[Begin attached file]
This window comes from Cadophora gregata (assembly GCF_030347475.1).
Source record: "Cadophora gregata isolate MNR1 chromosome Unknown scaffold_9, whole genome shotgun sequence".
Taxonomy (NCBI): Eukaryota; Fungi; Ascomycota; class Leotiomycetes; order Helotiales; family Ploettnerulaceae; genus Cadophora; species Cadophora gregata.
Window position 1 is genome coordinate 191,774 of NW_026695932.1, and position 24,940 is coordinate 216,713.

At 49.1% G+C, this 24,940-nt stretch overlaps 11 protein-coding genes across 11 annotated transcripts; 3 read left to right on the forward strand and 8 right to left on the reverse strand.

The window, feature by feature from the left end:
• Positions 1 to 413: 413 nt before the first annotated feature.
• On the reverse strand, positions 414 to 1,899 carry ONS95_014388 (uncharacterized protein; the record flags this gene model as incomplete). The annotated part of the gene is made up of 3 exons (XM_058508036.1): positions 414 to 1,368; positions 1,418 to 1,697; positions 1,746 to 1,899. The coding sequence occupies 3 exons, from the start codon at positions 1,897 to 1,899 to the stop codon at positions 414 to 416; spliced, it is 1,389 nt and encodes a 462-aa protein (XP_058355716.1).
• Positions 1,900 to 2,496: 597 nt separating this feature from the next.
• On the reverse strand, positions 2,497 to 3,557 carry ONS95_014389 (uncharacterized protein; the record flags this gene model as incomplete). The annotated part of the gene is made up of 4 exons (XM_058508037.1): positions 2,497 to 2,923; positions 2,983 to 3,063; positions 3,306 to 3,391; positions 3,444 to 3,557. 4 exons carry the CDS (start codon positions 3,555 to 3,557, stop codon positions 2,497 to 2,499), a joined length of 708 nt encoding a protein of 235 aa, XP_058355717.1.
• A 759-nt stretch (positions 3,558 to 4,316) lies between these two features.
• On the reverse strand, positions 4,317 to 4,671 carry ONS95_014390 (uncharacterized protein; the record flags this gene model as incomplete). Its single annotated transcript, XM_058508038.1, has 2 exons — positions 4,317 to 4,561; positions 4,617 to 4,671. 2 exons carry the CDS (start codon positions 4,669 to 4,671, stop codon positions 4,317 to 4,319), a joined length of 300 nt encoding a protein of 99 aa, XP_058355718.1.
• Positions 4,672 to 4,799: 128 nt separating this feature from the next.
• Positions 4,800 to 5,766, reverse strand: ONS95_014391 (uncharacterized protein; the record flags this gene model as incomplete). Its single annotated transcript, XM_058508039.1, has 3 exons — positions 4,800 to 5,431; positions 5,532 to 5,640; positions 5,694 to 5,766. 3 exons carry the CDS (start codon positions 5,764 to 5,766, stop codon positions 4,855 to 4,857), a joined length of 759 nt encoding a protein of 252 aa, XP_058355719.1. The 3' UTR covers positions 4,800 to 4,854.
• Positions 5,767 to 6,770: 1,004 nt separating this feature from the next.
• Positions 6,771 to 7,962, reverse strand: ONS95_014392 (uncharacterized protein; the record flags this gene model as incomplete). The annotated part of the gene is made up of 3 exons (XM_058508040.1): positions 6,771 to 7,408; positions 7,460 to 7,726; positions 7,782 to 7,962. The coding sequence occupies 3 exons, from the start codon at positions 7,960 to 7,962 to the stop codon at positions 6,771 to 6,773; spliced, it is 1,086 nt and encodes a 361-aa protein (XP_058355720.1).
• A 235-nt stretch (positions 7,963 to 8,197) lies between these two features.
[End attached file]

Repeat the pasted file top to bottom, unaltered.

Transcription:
This window comes from Cadophora gregata (assembly GCF_030347475.1).
Source record: "Cadophora gregata isolate MNR1 chromosome Unknown scaffold_9, whole genome shotgun sequence".
Taxonomy (NCBI): Eukaryota; Fungi; Ascomycota; class Leotiomycetes; order Helotiales; family Ploettnerulaceae; genus Cadophora; species Cadophora gregata.
Window position 1 is genome coordinate 191,774 of NW_026695932.1, and position 24,940 is coordinate 216,713.

At 49.1% G+C, this 24,940-nt stretch overlaps 11 protein-coding genes across 11 annotated transcripts; 3 read left to right on the forward strand and 8 right to left on the reverse strand.

The window, feature by feature from the left end:
• Positions 1 to 413: 413 nt before the first annotated feature.
• On the reverse strand, positions 414 to 1,899 carry ONS95_014388 (uncharacterized protein; the record flags this gene model as incomplete). The annotated part of the gene is made up of 3 exons (XM_058508036.1): positions 414 to 1,368; positions 1,418 to 1,697; positions 1,746 to 1,899. The coding sequence occupies 3 exons, from the start codon at positions 1,897 to 1,899 to the stop codon at positions 414 to 416; spliced, it is 1,389 nt and encodes a 462-aa protein (XP_058355716.1).
• Positions 1,900 to 2,496: 597 nt separating this feature from the next.
• On the reverse strand, positions 2,497 to 3,557 carry ONS95_014389 (uncharacterized protein; the record flags this gene model as incomplete). The annotated part of the gene is made up of 4 exons (XM_058508037.1): positions 2,497 to 2,923; positions 2,983 to 3,063; positions 3,306 to 3,391; positions 3,444 to 3,557. 4 exons carry the CDS (start codon positions 3,555 to 3,557, stop codon positions 2,497 to 2,499), a joined length of 708 nt encoding a protein of 235 aa, XP_058355717.1.
• A 759-nt stretch (positions 3,558 to 4,316) lies between these two features.
• On the reverse strand, positions 4,317 to 4,671 carry ONS95_014390 (uncharacterized protein; the record flags this gene model as incomplete). Its single annotated transcript, XM_058508038.1, has 2 exons — positions 4,317 to 4,561; positions 4,617 to 4,671. 2 exons carry the CDS (start codon positions 4,669 to 4,671, stop codon positions 4,317 to 4,319), a joined length of 300 nt encoding a protein of 99 aa, XP_058355718.1.
• Positions 4,672 to 4,799: 128 nt separating this feature from the next.
• Positions 4,800 to 5,766, reverse strand: ONS95_014391 (uncharacterized protein; the record flags this gene model as incomplete). Its single annotated transcript, XM_058508039.1, has 3 exons — positions 4,800 to 5,431; positions 5,532 to 5,640; positions 5,694 to 5,766. 3 exons carry the CDS (start codon positions 5,764 to 5,766, stop codon positions 4,855 to 4,857), a joined length of 759 nt encoding a protein of 252 aa, XP_058355719.1. The 3' UTR covers positions 4,800 to 4,854.
• Positions 5,767 to 6,770: 1,004 nt separating this feature from the next.
• Positions 6,771 to 7,962, reverse strand: ONS95_014392 (uncharacterized protein; the record flags this gene model as incomplete). The annotated part of the gene is made up of 3 exons (XM_058508040.1): positions 6,771 to 7,408; positions 7,460 to 7,726; positions 7,782 to 7,962. The coding sequence occupies 3 exons, from the start codon at positions 7,960 to 7,962 to the stop codon at positions 6,771 to 6,773; spliced, it is 1,086 nt and encodes a 361-aa protein (XP_058355720.1).
• A 235-nt stretch (positions 7,963 to 8,197) lies between these two features.